Tough and witty, SportsWorld is a well-known commentator's overview of the most significant form of mass culture in America--sports. It's a sweaty Oz that has grown in a century from a crucible for character to a complex of capitalism, a place where young people can find both self-fulfillment and cruel exploitation, where families can huddle in a sanctuary of entertainment and be force fed values and where cities and countries can be pillaged by greedy team owners and their paid-for politicians. But this book is not just a screed, it's a guided visit with such heroes of sports as Muhammad Ali, Billie Jean King, Kareem Abdul-Jabbar, and Joe Namath, who the author knew well, and with some he met in passing, like Richard Nixon, who seemed never to have gotten over missing the cut in college varsity football, a major mark of manhood. We see how SportsWorld sensibilities help elect our politicians, judge our children, fight our wars, and oppress our minorities. And now featuring a new introduction by the author ,SportsWorld is a book that will provide the foundation for understanding today's world of sports and the time of Trump.

    In the America of 2017--where the SuperBowl is worth billions, athletes are penalized or forced out of sports for political and anti-racist activism, and Title IX is constantly questioned and undermined--Robert Lipsyte's 1975 critique remains startlingly and intensely relevant.

  • The Roger Kahn Reader : Six Decades of Sportswriting / Roger Kahn ; edited and with an introduction by Bill Dwyre
    GV 707 K664 2018eb

    Most famous for his classic work The Boys of Summer , Roger Kahn is widely regarded as one of the greatest sportswriters of our time. The Roger Kahn Reader is a rich collection of his stories and articles that originally appeared in publications such as Sports Illustrated , the New York Times , Esquire , and the Nation .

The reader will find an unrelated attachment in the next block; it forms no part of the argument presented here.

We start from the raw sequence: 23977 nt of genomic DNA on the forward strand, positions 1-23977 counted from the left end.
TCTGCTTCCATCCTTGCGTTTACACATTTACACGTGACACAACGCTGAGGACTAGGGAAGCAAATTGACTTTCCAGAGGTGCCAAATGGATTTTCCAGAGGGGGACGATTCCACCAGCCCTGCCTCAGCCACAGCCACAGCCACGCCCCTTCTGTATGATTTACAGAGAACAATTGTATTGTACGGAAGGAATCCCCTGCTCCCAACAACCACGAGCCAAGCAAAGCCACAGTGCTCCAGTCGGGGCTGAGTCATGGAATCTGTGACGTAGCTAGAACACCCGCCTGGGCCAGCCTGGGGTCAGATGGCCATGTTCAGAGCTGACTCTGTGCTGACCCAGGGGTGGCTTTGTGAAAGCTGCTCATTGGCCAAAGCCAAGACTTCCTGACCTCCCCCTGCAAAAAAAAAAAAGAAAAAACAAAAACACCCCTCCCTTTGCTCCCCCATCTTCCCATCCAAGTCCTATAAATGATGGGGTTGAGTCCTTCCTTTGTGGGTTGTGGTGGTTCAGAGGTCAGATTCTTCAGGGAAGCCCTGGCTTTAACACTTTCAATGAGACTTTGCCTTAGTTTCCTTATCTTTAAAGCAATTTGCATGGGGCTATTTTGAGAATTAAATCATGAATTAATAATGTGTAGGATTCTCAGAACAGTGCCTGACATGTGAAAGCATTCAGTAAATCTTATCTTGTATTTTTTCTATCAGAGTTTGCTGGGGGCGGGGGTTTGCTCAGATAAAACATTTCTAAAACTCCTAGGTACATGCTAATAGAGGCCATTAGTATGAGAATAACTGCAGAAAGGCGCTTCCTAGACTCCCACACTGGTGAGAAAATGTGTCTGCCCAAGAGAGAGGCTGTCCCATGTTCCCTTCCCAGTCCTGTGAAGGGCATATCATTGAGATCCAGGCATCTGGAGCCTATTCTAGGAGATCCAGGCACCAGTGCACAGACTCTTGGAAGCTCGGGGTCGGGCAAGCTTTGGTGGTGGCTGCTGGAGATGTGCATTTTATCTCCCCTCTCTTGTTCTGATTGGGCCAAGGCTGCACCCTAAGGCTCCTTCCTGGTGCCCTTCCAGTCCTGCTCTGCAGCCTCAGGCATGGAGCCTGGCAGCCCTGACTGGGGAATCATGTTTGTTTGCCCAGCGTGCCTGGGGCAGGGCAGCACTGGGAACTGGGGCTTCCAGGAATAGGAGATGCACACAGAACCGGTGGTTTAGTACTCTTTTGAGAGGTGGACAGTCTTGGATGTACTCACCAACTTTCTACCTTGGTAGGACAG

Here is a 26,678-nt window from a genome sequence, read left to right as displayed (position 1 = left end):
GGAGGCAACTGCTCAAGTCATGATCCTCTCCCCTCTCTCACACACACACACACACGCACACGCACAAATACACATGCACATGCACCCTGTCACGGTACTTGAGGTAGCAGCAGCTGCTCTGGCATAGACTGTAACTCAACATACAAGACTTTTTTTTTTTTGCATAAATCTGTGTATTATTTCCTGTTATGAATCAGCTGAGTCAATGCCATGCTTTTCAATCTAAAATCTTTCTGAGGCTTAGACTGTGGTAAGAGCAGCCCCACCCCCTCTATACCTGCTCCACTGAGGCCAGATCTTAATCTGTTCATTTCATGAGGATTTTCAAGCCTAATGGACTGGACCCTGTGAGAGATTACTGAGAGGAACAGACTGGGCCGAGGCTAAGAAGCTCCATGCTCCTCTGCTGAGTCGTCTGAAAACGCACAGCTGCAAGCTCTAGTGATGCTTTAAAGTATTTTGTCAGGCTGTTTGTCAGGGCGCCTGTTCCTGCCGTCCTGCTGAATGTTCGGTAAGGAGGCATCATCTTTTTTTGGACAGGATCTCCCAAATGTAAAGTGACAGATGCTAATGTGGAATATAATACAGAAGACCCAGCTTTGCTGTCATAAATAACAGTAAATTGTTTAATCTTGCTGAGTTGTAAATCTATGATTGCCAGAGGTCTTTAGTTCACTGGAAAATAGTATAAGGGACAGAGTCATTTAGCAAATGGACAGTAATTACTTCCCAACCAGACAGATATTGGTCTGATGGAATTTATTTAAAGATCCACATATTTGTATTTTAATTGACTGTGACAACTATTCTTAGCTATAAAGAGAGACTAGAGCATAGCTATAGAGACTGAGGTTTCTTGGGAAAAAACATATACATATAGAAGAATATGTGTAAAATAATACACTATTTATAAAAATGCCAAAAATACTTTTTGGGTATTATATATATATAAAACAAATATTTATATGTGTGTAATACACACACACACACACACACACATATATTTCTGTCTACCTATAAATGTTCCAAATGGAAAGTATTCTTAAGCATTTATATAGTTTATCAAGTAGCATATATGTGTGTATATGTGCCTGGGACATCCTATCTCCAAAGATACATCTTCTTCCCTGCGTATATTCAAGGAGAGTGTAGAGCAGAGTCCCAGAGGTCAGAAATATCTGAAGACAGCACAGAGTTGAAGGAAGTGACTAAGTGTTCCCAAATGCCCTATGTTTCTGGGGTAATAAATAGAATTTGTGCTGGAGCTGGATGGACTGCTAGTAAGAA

Kahn's pieces, published between 1952 and today, present a vivid, turbulent, and intimate picture of more than half a century in American sport. His standout writings bring us close to entrepreneurs and hustlers (Walter O'Malley and Don King), athletes of Olympian gifts (Ted Williams, Stan Musial, "Le Demon Blond" Guy Lefleur), and sundry compelling issues of money, muscle, and myth. We witness Roger Maris's ordeal by fame; Bob Gibson's blazing competitive fire; and Red Smith, now white-haired and renowned, contemplating his beginnings and his future. Also included is a new and original chapter, "Clem," about the author's compelling lifelong friendship with former Brooklyn Dodgers pitcher Clem Labine.

    Written across six decades, this volume shows Kahn's ability to describe the athletes he profiled as they truly were in a manner neither compromised nor cruel but always authentic and up close.

  • The Presidents and the Pastime : The History of Baseball and the White House / Curt Smith
    GV 867.3 S63 2018eb
    The Presidents and the Pastime draws on Curt Smith's extensive background as a former White House presidential speechwriter to chronicle the historic relationship between baseball, the "most American" sport, and the U.S. presidency.

    Smith, who USA TODAY calls "America's voice of authority on baseball broadcasting," starts before America's birth, when would‑be presidents played baseball antecedents. He charts how baseball cemented its reputation as America's pastime in the nineteenth century, such presidents as Lincoln and Johnson playing town ball or giving employees time off to watch. Smith tracks every U.S. president from Theodore Roosevelt to Donald Trump, each chapter filled with anecdotes: Wilson buoyed by baseball after suffering disability; a heroic FDR saving baseball in World War II; Carter, taught the game by his mother, Lillian; Reagan, airing baseball on radio that he never saw--by "re-creation."

    George H. W. Bush, for whom Smith wrote, explains, "Baseball has everything." Smith, having interviewed a majority of presidents since Richard Nixon, shares personal stories on each. Throughout, The Presidents and the Pastime provides a riveting narrative of how America's leaders have treated baseball. From Taft as the first president to throw the "first pitch" on Opening Day in 1910 to Obama's "Go Sox!" scrawled in the guest register at the National Baseball Hall of Fame in 2014, our presidents have deemed it the quintessentially American sport, enriching both their office and the nation.

  • The Age of Ruth and Landis : The Economics of Baseball during the Roaring Twenties / David George Surdam, Michael J. Haupert
    GV 880 S868 2018eb

    As the 1919 World Series scandal simmered throughout the 1920 season, tight pennant races drove attendance to new peaks and presaged a decade of general prosperity for baseball. Babe Ruth shattered his own home-run record and, buoyed by a booming economy, professional sports enjoyed what sportswriters termed a "Golden Age of Sports."